Efforts to demonize the media have taken place for as long as there have been organized forms of governance. Monarchs, dictators, cartels, corporations, religions, syndicates, and governments of all sorts do not like to have their ill-deeds exposed to public scrutiny.
Those of us who have spent much of our lives as media workers or journalists learned this lesson early and often. Those of us in freer societies often forget how dangerous telling the truth is. Journalists in various nations are threatened with detention, violence, and death because of the work they do.
Tragically, “security forces”, police, military, and armed insurrectionists not only censor and arrest journalists and media workers, but commit violence against them. Mayhem and murder of journalists is a common method of silencing them. In too many instances, the people who harm and kill members of the media do so with impunity.
What is impunity? My Webster’s Collegiate Dictionary defines it as “exemption from punishment”. That is, the person or persons who commit illegal acts can do so without fear of retribution.
So, what is the “Day to End Impunity”? November 23rd is the anniversary of the 2009 Maguindanao Massacre or Ampatuan Massacre in the Philippines. On that day, 58 people were murdered, including 32 journalists and media workers.
The victims were en route to file candidacy documents for Esmael Mangudadatu, the vice-mayor of the town of Buluan on Mindanao Island in the Philippines. Mangudadatu hoped to defeat the incumbent mayor, Andal Ampatuan, Jr. in the upcoming 2010 national elections. The victims included Mangudadatu’s wife, his two sisters, aides, lawyers, journalists, and chance witnesses. The massacre is the deadliest attack against journalists, in one incident, to have taken place.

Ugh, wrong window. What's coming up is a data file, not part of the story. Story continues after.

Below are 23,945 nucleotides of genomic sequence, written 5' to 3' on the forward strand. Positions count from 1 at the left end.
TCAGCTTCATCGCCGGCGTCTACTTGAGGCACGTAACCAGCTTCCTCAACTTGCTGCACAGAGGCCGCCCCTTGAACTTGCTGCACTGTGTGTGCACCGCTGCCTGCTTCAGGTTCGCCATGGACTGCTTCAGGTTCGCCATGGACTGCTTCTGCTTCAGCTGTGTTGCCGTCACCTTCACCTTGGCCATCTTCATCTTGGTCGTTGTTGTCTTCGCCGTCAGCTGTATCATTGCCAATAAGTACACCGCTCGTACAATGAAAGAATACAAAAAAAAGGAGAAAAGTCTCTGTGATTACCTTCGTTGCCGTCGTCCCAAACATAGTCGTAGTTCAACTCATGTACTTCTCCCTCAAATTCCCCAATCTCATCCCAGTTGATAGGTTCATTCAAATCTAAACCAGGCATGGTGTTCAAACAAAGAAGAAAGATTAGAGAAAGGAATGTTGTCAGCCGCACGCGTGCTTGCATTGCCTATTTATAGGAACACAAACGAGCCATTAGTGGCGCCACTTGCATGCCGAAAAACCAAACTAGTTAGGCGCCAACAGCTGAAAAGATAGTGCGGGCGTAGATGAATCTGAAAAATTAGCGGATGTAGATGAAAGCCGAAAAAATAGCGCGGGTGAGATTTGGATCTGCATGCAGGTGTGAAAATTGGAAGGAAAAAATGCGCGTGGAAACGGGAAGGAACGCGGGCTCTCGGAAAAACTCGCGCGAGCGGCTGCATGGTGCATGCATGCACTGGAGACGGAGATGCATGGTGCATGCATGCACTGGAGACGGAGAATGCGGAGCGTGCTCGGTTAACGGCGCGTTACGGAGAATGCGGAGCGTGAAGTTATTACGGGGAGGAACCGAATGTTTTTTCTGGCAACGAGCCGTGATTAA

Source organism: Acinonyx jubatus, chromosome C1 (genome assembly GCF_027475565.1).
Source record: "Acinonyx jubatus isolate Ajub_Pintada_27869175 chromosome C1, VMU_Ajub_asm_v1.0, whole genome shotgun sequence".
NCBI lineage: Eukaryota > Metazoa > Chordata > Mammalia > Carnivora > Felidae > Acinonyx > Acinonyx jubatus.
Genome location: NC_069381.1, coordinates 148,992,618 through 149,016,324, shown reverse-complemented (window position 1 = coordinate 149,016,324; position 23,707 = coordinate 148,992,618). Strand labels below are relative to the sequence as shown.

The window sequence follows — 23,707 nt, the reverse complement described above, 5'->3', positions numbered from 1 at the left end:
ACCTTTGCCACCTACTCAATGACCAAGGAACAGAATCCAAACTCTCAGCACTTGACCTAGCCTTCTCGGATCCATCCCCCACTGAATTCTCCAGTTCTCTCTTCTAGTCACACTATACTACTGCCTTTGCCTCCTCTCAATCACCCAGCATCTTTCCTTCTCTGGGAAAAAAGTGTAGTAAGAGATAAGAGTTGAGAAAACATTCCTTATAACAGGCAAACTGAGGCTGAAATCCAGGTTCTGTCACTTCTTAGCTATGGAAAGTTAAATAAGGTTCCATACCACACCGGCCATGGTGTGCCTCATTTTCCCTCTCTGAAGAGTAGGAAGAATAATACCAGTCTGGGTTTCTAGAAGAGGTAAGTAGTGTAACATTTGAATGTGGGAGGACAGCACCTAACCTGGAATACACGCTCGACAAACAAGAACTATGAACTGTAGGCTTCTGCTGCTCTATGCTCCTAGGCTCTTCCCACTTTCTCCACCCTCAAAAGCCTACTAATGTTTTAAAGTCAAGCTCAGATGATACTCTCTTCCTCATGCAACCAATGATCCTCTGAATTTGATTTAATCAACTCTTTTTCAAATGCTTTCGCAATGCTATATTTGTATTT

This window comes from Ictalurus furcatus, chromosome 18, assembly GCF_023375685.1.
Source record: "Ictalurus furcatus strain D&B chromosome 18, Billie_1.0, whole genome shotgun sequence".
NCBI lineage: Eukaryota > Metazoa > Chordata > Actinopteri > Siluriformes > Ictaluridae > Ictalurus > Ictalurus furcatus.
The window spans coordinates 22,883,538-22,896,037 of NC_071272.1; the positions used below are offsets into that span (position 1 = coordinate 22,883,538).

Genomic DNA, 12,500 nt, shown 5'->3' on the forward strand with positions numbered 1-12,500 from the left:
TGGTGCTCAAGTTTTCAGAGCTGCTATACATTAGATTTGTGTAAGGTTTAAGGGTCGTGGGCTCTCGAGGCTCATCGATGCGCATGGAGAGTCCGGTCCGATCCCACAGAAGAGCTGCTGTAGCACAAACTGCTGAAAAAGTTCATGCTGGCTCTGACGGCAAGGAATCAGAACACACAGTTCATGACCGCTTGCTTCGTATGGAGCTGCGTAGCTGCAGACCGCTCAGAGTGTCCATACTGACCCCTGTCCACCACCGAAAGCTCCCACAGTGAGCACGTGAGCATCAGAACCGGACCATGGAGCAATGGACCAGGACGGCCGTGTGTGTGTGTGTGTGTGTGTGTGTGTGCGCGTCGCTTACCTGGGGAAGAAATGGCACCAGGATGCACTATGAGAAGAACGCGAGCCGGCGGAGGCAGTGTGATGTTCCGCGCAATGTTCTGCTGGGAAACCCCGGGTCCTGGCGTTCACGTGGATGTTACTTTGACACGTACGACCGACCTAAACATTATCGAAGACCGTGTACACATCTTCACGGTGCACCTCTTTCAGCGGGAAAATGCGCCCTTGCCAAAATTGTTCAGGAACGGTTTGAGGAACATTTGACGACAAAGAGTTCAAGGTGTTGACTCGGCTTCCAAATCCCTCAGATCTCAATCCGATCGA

Today’s commemoration was organized by IFEX (International Freedom of Exchange), a major global non-governmental organization that defends and promotes free expression. The event is intended to raise our awareness about what causes and sustains cultures of impunity. The ultimate goal is to protect journalists, media workers, and others who work to expose corruption at all levels.
If we simply scan this year’s headlines, we can note many acts of violence against journalists, worldwide. The incidents happen in such places as Hungary, where police regularly harrass the media. There are ongoing incidents in Afghanistan, Nepal, Russia, several African nations, and close to home in Mexico and much of Latin America.
Recent violence against the media is not limited to actions committed by tyrannical governmental regimes. Terrorists are major perpetrators of such crimes, too. The world community witnessed the killings at the Paris offices of the magazine Charlie Hebdo. The mass murders happened in the wake of the publication of satirical cartoons depicting the Prophet Mohammed by the magazine. The threat of further violence has placed a chilling atmosphere of self-censorship among the mainstream media.
One of the main reasons that the Day to End Impunity needs to be widely commemorated is because all of humanity is greatly harmed because of impunity. The types of information the public needs are the types of information that regularly gets censored and silenced. Access to reliable, accurate information is the foundation of effective institutions, governanace, and democracy. All people are entitled to accurate, objective information about political, economic, and social issues. The journalists and media workers deserve protection. The forces of censorship and violence should not enjoy impunity from their crimes.